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Bitlocker with TPM


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#1 Andy1954

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Posted 31 July 2011 - 03:17 PM

I just purchased a Dell XPS with Windows 7 Ultimate. When I tried to activate Bitlocker on drive c:, it says my computer doesn't have a TPM installed. I don't get that message on drive d:, which is, according to Dell, just the restore partition for the machine. Dell was absolutely zero help in finding the TPM and activating it, but swears I should have it. How do I find out for sure, and turn it on so I can use Bitlocker? I don't want to use it with thumb drives as I travel a lot and worry about losing all my recovery keys.

Thanks,
Andy

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#2 MarkGS

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Posted 31 July 2011 - 05:46 PM

Trusted Platform Module (TPM) chip, it stores the cryptographic keys needed to encrypt and decrypt your hard disk or partition . This isn't *required* to use bit locker. The TPM chip is a hardware storage of the encryption key, So only that computer can access the encrypted DATA. You can sill encrypt the disk using the software, it will save the key in windows and not lock it to specific hardware, so you could hook up the HDD to another computer enter the key and get the DATA off. What model Dell XPS did you purchase, perhaps I can help find out if it does actually have the TPM chip.

#3 Andy1954

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Posted 31 July 2011 - 06:10 PM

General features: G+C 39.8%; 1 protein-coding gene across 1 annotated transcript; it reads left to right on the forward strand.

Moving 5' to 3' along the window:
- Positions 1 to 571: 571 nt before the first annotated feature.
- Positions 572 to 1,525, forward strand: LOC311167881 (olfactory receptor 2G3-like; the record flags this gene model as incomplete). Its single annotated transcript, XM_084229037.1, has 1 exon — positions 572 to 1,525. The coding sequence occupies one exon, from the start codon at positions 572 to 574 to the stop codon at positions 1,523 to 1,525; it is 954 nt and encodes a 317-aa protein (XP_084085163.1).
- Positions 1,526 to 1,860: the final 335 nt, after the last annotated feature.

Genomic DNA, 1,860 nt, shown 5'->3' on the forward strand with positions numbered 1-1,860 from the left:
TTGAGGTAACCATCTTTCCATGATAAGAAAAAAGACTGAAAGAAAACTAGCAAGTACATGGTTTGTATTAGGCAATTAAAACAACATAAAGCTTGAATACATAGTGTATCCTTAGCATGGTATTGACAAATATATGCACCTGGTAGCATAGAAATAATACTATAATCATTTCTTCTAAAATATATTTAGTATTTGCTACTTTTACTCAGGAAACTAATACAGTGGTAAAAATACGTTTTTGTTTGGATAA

It's an XPS L702X. I know I can apply bitlocker with a thumb drive, but would prefer not to. Win 7 Ultimate - 64bit

Edited by Andy1954, 31 July 2011 - 06:11 PM.


#4 MarkGS

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Posted 31 July 2011 - 06:18 PM

When you don't have the TPM chip it doesn't have to go on a thumb drive because the keys are stored within Windows. I don't believe the chipset for the model has the TPM chip http://www.intel.com/content/www/us/en/chipsets/mainstream-chipsets/mobile-chipset-hm67.html Looks like the TPM chip is only on desktop Intel chipsets. http://www.thinkwiki.org/wiki/Intel_GM45_TPM_device_iTPM_INTC0102

#5 Andy1954

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Posted 31 July 2011 - 06:42 PM

I guess that makes sense. No point in encrypting the drive if all someone has to do is break my password to activate the laptop. I'll have to use the non-TPM option. Thanks for the help.

#6 MarkGS

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Posted 31 July 2011 - 06:44 PM

I guess that makes sense. No point in encrypting the drive if all someone has to do is break my password to activate the laptop. I'll have to use the non-TPM option. Thanks for the help.


I wouldn't worry about that. And no problem.




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